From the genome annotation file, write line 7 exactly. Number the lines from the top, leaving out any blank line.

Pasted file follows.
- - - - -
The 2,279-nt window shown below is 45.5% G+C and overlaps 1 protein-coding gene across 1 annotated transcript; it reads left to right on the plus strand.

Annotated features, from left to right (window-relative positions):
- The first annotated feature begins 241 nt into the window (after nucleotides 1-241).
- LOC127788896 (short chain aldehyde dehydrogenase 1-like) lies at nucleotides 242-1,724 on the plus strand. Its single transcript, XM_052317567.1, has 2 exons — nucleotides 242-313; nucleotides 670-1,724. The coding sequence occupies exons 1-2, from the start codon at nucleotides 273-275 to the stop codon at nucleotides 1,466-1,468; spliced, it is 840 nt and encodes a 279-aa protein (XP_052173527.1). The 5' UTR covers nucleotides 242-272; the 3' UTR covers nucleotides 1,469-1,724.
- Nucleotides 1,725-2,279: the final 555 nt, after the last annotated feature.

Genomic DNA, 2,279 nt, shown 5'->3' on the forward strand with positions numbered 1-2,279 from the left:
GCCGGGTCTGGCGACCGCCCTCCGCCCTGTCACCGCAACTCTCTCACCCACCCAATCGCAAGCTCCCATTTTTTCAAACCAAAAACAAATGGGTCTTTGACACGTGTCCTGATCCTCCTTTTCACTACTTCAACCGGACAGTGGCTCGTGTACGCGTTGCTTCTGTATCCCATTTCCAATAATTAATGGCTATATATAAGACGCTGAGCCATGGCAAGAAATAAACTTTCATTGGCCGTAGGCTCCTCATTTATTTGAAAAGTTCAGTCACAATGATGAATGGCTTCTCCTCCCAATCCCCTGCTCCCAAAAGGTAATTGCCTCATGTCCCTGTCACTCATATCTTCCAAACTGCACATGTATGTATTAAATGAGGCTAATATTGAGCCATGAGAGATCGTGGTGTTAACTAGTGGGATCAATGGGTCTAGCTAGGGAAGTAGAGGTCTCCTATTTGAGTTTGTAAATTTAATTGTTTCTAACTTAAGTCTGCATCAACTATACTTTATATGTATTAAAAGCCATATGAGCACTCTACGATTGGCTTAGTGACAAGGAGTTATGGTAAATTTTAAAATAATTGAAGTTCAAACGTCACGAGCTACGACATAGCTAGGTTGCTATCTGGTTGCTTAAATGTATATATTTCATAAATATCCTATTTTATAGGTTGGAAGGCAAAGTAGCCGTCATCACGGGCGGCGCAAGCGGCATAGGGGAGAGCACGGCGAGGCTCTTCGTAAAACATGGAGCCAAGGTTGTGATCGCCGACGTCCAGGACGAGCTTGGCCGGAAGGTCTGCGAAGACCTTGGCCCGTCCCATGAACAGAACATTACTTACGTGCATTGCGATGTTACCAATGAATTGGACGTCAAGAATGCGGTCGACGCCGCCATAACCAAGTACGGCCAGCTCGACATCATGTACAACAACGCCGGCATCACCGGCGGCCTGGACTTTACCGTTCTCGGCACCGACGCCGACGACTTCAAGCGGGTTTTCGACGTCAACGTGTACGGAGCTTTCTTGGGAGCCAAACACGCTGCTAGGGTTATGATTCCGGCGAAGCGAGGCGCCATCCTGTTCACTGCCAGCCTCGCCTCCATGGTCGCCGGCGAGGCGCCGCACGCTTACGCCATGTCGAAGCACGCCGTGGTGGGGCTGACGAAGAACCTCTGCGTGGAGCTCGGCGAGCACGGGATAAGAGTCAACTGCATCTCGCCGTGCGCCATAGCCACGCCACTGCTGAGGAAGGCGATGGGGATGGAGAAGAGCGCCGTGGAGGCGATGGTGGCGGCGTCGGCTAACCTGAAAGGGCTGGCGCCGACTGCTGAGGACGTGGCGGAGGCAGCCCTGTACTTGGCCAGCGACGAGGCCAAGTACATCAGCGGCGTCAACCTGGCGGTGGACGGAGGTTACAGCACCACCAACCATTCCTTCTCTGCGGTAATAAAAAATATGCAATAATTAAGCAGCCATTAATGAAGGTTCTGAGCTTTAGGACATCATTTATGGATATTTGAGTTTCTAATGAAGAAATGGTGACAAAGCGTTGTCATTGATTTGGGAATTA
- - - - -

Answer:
GCCGGGTCTGGCGACCGCCCTCCGCCCTGTCACCGCAACTCTCTCACCCACCCAATCGCAAGCTCCCATTTTTTCAAACCAAAAACAAATGGGTCTTTGACACGTGTCCTGATCCTCCTTTTCACTACTTCAACCGGACAGTGGCTCGTGTACGCGTTGCTTCTGTATCCCATTTCCAATAATTAATGGCTATATATAAGACGCTGAGCCATGGCAAGAAATAAACTTTCATTGGCCGTAGGCTCCTCATTTATTTGAAAAGTTCAGTCACAATGATGAATGGCTTCTCCTCCCAATCCCCTGCTCCCAAAAGGTAATTGCCTCATGTCCCTGTCACTCATATCTTCCAAACTGCACATGTATGTATTAAATGAGGCTAATATTGAGCCATGAGAGATCGTGGTGTTAACTAGTGGGATCAATGGGTCTAGCTAGGGAAGTAGAGGTCTCCTATTTGAGTTTGTAAATTTAATTGTTTCTAACTTAAGTCTGCATCAACTATACTTTATATGTATTAAAAGCCATATGAGCACTCTACGATTGGCTTAGTGACAAGGAGTTATGGTAAATTTTAAAATAATTGAAGTTCAAACGTCACGAGCTACGACATAGCTAGGTTGCTATCTGGTTGCTTAAATGTATATATTTCATAAATATCCTATTTTATAGGTTGGAAGGCAAAGTAGCCGTCATCACGGGCGGCGCAAGCGGCATAGGGGAGAGCACGGCGAGGCTCTTCGTAAAACATGGAGCCAAGGTTGTGATCGCCGACGTCCAGGACGAGCTTGGCCGGAAGGTCTGCGAAGACCTTGGCCCGTCCCATGAACAGAACATTACTTACGTGCATTGCGATGTTACCAATGAATTGGACGTCAAGAATGCGGTCGACGCCGCCATAACCAAGTACGGCCAGCTCGACATCATGTACAACAACGCCGGCATCACCGGCGGCCTGGACTTTACCGTTCTCGGCACCGACGCCGACGACTTCAAGCGGGTTTTCGACGTCAACGTGTACGGAGCTTTCTTGGGAGCCAAACACGCTGCTAGGGTTATGATTCCGGCGAAGCGAGGCGCCATCCTGTTCACTGCCAGCCTCGCCTCCATGGTCGCCGGCGAGGCGCCGCACGCTTACGCCATGTCGAAGCACGCCGTGGTGGGGCTGACGAAGAACCTCTGCGTGGAGCTCGGCGAGCACGGGATAAGAGTCAACTGCATCTCGCCGTGCGCCATAGCCACGCCACTGCTGAGGAAGGCGATGGGGATGGAGAAGAGCGCCGTGGAGGCGATGGTGGCGGCGTCGGCTAACCTGAAAGGGCTGGCGCCGACTGCTGAGGACGTGGCGGAGGCAGCCCTGTACTTGGCCAGCGACGAGGCCAAGTACATCAGCGGCGTCAACCTGGCGGTGGACGGAGGTTACAGCACCACCAACCATTCCTTCTCTGCGGTAATAAAAAATATGCAATAATTAAGCAGCCATTAATGAAGGTTCTGAGCTTTAGGACATCATTTATGGATATTTGAGTTTCTAATGAAGAAATGGTGACAAAGCGTTGTCATTGATTTGGGAATTA